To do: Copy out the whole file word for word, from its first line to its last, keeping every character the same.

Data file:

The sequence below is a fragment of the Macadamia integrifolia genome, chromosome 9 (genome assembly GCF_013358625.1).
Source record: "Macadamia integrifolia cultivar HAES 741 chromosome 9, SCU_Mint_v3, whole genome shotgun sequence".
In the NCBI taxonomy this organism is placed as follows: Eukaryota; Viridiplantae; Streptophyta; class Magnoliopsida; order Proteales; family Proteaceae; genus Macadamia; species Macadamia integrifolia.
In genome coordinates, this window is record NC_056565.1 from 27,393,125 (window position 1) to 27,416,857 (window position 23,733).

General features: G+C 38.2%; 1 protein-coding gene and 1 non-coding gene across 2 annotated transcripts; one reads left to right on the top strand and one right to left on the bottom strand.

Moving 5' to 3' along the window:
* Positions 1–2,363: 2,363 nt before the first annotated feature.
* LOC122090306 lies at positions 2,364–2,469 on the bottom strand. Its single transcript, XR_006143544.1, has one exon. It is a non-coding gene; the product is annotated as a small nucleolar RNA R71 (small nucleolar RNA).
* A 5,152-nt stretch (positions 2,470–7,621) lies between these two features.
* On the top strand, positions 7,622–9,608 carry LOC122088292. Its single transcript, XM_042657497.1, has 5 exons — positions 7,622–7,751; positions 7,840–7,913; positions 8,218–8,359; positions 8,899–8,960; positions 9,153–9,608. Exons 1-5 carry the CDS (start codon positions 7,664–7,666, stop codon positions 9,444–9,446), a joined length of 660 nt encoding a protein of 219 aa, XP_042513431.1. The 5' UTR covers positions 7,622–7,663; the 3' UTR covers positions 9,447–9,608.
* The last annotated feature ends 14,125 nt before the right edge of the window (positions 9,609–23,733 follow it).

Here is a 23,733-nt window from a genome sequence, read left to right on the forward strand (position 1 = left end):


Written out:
The sequence below is a fragment of the Macadamia integrifolia genome, chromosome 9 (genome assembly GCF_013358625.1).
Source record: "Macadamia integrifolia cultivar HAES 741 chromosome 9, SCU_Mint_v3, whole genome shotgun sequence".
In the NCBI taxonomy this organism is placed as follows: Eukaryota; Viridiplantae; Streptophyta; class Magnoliopsida; order Proteales; family Proteaceae; genus Macadamia; species Macadamia integrifolia.
In genome coordinates, this window is record NC_056565.1 from 27,393,125 (window position 1) to 27,416,857 (window position 23,733).

General features: G+C 38.2%; 1 protein-coding gene and 1 non-coding gene across 2 annotated transcripts; one reads left to right on the top strand and one right to left on the bottom strand.

Moving 5' to 3' along the window:
* Positions 1–2,363: 2,363 nt before the first annotated feature.
* LOC122090306 lies at positions 2,364–2,469 on the bottom strand. Its single transcript, XR_006143544.1, has one exon. It is a non-coding gene; the product is annotated as a small nucleolar RNA R71 (small nucleolar RNA).
* A 5,152-nt stretch (positions 2,470–7,621) lies between these two features.
* On the top strand, positions 7,622–9,608 carry LOC122088292. Its single transcript, XM_042657497.1, has 5 exons — positions 7,622–7,751; positions 7,840–7,913; positions 8,218–8,359; positions 8,899–8,960; positions 9,153–9,608. Exons 1-5 carry the CDS (start codon positions 7,664–7,666, stop codon positions 9,444–9,446), a joined length of 660 nt encoding a protein of 219 aa, XP_042513431.1. The 5' UTR covers positions 7,622–7,663; the 3' UTR covers positions 9,447–9,608.
* The last annotated feature ends 14,125 nt before the right edge of the window (positions 9,609–23,733 follow it).

Here is a 23,733-nt window from a genome sequence, read left to right on the forward strand (position 1 = left end):